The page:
NEW: California Bill Would Create A Fake News Advisory Group To Monitor Social Media Content

California could be set to launch an advisory group to explore fake news and its effects on people over social media. The group would also be responsible for monitoring online content and then dictating its truthfulness.

A government group choosing what is or is not true, what could go wrong.

The new Senate bill, Senate Bill 1424, would have the California Attorney General form the advisory committee by April of next year. Per CBS News:

It would need to consist of at least one person from the Department of Justice, representatives from social media providers, civil liberties advocates, and First Amendment scholars.

The advisory group would be required to study how false information is spread online and come up with a plan for social media platforms to fix the problem. The Attorney General would then need to present that plan to the Legislature by December 31, 2019. The group would also need to come up with criteria establishing what is “fake news” versus what is inflammatory or one-sided.

Following the 2016 presidential election, the FBI reported that Russian entities used social media platforms to pose as American citizens and shared content relevant to the election between Donald Trump and Hillary Clinton.

As a result, members of Congress questioned whether the news stories shared over social media had far-reaching and unintended consequences. Some even claimed false articles and reports could have swayed the election and they invited social media leaders to testify before congressional committees.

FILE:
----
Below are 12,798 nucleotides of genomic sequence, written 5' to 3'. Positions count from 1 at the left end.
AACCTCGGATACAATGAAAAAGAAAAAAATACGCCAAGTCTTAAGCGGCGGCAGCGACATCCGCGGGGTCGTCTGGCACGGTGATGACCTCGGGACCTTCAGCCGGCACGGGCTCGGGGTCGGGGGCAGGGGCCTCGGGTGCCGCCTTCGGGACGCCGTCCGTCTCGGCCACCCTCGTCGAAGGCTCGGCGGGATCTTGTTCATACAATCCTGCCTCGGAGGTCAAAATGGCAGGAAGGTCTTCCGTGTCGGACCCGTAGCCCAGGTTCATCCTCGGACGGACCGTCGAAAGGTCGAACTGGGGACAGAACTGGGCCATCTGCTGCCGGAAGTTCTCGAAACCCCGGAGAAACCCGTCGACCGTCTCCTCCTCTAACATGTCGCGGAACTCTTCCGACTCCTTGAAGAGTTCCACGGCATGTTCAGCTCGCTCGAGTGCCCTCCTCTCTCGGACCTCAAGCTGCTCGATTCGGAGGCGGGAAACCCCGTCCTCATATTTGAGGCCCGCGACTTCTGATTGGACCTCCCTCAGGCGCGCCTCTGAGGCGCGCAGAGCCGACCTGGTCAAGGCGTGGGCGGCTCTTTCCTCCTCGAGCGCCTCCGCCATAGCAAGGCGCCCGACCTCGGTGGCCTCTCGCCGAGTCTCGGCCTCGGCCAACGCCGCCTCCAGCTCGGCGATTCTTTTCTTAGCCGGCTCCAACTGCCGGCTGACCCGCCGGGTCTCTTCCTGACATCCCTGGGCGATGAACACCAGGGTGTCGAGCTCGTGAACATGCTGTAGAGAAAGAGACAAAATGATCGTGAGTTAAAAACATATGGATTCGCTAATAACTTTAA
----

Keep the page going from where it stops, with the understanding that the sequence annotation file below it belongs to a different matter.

The social media heads said while they do not think their platforms were used to solicit fake news, checks should be implemented to avoid such a move in the future:

Facebook recently did away with its “Trending News” section – calling it outdated and unpopular. That section was criticized in the past after reports came out claiming the human editors were biased against conservatives. After Facebook fired those editors, the algorithms it replaced them with couldn’t always distinguish real news from fake.

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After the 2016 election, Facebook founder Mark Zuckerberg denied that fake news spread on the social site he oversees influenced the outcome- calling the idea “crazy.”

California’s new proposal would offer what they believe to be another layer of protection, at the expense of government-driven censorship – something critics of the bill have emphasized.

As CBS News reports, the Electronic Frontier Foundation called the new bill “flawed” and “misguided.” The group said the essence of what is true or false would then be dictated by the government. They also point out that the advisory group would impede protections afforded to citizens via the First Amendment. These protections include the prevention of content-based restrictions and the right to express “admittedly false” statements.

Despite the opposition, the California bill cleared the state’s Senate chamber by a vote of 25 to 11. It will first be heard by the Assembly Arts, Entertainment, Sports, tourism, and Internet Media Committee on Tuesday where it will be determined if the bill gets a vote in the Assembly chamber.

“A previous bill, AB 155, would have required schools to teach students the difference between ‘fake news’ and ‘real news.’ It died in the Assembly Committee on Appropriations,” CBS News reports.



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